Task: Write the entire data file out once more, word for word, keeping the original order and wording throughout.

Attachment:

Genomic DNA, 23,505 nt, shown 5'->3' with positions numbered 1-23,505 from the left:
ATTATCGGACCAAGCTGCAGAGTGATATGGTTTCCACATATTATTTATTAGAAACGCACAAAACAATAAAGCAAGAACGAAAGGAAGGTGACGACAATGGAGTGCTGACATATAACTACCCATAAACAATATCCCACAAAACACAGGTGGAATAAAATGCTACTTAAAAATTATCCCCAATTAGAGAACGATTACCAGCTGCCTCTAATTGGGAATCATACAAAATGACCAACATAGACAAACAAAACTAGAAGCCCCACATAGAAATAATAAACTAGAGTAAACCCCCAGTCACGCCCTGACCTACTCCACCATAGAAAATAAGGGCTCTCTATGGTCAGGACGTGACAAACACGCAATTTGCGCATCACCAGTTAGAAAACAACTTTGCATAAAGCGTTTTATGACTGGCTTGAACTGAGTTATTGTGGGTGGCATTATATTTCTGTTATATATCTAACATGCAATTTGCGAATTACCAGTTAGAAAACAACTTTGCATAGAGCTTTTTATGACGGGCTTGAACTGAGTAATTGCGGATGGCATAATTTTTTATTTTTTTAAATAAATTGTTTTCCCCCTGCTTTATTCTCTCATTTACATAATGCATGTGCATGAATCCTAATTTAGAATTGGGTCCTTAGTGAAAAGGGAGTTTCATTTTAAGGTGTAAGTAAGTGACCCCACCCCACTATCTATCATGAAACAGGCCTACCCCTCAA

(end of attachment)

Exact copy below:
Genomic DNA, 23,505 nt, shown 5'->3' with positions numbered 1-23,505 from the left:
ATTATCGGACCAAGCTGCAGAGTGATATGGTTTCCACATATTATTTATTAGAAACGCACAAAACAATAAAGCAAGAACGAAAGGAAGGTGACGACAATGGAGTGCTGACATATAACTACCCATAAACAATATCCCACAAAACACAGGTGGAATAAAATGCTACTTAAAAATTATCCCCAATTAGAGAACGATTACCAGCTGCCTCTAATTGGGAATCATACAAAATGACCAACATAGACAAACAAAACTAGAAGCCCCACATAGAAATAATAAACTAGAGTAAACCCCCAGTCACGCCCTGACCTACTCCACCATAGAAAATAAGGGCTCTCTATGGTCAGGACGTGACAAACACGCAATTTGCGCATCACCAGTTAGAAAACAACTTTGCATAAAGCGTTTTATGACTGGCTTGAACTGAGTTATTGTGGGTGGCATTATATTTCTGTTATATATCTAACATGCAATTTGCGAATTACCAGTTAGAAAACAACTTTGCATAGAGCTTTTTATGACGGGCTTGAACTGAGTAATTGCGGATGGCATAATTTTTTATTTTTTTAAATAAATTGTTTTCCCCCTGCTTTATTCTCTCATTTACATAATGCATGTGCATGAATCCTAATTTAGAATTGGGTCCTTAGTGAAAAGGGAGTTTCATTTTAAGGTGTAAGTAAGTGACCCCACCCCACTATCTATCATGAAACAGGCCTACCCCTCAA